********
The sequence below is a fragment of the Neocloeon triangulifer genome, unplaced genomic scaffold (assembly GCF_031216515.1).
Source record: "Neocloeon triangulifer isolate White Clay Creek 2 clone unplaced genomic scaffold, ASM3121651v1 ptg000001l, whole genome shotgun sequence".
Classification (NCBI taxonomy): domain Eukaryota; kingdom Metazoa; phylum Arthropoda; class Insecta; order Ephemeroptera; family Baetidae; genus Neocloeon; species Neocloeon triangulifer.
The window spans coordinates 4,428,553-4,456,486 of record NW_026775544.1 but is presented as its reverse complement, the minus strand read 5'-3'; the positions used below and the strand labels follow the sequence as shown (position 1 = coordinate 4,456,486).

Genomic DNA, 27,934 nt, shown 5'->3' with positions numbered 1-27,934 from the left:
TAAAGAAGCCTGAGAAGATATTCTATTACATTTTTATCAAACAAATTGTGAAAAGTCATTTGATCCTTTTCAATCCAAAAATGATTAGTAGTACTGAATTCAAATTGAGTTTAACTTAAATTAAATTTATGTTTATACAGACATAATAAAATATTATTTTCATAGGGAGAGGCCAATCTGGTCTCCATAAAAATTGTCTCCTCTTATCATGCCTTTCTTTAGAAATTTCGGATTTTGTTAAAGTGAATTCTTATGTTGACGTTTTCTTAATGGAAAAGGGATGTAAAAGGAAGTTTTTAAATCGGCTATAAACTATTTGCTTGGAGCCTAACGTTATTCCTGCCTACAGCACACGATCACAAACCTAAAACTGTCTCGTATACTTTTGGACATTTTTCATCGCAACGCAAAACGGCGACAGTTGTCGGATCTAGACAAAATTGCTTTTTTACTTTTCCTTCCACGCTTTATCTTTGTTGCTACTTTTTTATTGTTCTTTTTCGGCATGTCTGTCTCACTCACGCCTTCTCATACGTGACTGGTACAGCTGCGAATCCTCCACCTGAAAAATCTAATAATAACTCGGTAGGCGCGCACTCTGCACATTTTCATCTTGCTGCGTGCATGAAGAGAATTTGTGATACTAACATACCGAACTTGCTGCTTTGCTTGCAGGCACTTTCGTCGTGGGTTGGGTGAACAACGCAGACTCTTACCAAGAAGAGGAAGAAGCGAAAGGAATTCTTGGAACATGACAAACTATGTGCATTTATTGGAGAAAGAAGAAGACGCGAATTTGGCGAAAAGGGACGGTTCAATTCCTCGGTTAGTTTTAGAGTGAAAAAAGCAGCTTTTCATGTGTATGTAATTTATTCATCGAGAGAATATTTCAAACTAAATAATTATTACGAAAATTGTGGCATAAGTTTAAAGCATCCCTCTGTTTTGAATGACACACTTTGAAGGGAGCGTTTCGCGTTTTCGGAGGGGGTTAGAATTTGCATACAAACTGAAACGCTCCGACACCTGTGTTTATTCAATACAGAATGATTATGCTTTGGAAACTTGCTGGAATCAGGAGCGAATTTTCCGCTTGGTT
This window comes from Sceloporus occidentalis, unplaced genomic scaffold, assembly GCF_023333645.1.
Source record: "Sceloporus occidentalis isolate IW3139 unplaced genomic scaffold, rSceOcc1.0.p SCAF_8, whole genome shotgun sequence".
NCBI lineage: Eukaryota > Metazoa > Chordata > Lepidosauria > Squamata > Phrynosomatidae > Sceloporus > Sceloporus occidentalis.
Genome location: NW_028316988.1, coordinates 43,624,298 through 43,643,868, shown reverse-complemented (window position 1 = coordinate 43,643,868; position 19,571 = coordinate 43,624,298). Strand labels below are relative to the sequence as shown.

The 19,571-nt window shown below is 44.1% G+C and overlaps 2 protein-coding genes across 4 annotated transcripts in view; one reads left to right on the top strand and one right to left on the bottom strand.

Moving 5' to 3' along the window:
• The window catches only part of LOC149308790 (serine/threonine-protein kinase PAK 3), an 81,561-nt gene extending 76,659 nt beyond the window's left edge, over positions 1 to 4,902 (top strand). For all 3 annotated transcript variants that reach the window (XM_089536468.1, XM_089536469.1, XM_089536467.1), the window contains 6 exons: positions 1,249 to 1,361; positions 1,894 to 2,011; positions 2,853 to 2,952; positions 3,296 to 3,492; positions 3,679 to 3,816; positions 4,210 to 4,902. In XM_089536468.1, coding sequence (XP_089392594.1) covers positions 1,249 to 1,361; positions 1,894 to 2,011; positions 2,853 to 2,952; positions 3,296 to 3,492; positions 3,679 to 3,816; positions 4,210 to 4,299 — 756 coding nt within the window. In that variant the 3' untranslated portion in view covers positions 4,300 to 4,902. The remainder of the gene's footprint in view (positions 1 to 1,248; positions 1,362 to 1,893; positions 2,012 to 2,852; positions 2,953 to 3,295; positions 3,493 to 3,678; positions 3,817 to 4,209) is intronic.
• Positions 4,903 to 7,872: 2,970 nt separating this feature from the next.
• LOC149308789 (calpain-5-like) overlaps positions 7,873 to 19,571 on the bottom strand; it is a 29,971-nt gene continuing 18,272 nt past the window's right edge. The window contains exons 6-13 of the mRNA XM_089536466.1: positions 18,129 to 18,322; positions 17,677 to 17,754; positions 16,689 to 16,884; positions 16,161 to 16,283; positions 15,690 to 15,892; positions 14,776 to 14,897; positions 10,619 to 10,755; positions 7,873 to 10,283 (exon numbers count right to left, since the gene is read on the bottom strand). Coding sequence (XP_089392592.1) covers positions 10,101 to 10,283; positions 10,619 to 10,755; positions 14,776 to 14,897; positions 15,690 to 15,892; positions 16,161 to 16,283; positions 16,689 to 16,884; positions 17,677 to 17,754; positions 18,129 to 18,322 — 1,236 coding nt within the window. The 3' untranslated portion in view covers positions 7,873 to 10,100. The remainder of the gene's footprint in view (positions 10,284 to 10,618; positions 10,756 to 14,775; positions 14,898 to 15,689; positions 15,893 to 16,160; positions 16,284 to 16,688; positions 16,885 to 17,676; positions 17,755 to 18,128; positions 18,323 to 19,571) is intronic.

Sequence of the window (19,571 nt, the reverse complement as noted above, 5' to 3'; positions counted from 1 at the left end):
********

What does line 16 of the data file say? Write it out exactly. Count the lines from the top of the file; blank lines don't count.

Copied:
Sequence of the window (19,571 nt, the reverse complement as noted above, 5' to 3'; positions counted from 1 at the left end):